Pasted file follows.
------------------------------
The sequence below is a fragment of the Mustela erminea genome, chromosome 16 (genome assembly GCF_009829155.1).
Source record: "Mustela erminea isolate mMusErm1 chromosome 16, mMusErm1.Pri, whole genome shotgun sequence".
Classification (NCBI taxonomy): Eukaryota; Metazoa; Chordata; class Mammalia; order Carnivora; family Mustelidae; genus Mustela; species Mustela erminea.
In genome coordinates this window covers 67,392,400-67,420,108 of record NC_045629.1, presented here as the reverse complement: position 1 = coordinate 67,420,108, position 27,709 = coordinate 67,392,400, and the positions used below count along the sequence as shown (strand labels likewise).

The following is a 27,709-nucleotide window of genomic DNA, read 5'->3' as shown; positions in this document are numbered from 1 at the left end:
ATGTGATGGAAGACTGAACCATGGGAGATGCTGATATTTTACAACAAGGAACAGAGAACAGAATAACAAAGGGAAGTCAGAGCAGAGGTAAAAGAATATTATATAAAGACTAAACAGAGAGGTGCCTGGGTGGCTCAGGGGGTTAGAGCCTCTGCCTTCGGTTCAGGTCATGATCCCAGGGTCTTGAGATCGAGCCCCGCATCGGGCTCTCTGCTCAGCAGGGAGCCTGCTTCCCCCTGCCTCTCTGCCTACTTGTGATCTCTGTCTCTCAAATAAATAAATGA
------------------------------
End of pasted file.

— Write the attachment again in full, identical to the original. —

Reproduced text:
The sequence below is a fragment of the Mustela erminea genome, chromosome 16 (genome assembly GCF_009829155.1).
Source record: "Mustela erminea isolate mMusErm1 chromosome 16, mMusErm1.Pri, whole genome shotgun sequence".
Classification (NCBI taxonomy): Eukaryota; Metazoa; Chordata; class Mammalia; order Carnivora; family Mustelidae; genus Mustela; species Mustela erminea.
In genome coordinates this window covers 67,392,400-67,420,108 of record NC_045629.1, presented here as the reverse complement: position 1 = coordinate 67,420,108, position 27,709 = coordinate 67,392,400, and the positions used below count along the sequence as shown (strand labels likewise).

The following is a 27,709-nucleotide window of genomic DNA, read 5'->3' as shown; positions in this document are numbered from 1 at the left end:
ATGTGATGGAAGACTGAACCATGGGAGATGCTGATATTTTACAACAAGGAACAGAGAACAGAATAACAAAGGGAAGTCAGAGCAGAGGTAAAAGAATATTATATAAAGACTAAACAGAGAGGTGCCTGGGTGGCTCAGGGGGTTAGAGCCTCTGCCTTCGGTTCAGGTCATGATCCCAGGGTCTTGAGATCGAGCCCCGCATCGGGCTCTCTGCTCAGCAGGGAGCCTGCTTCCCCCTGCCTCTCTGCCTACTTGTGATCTCTGTCTCTCAAATAAATAAATGA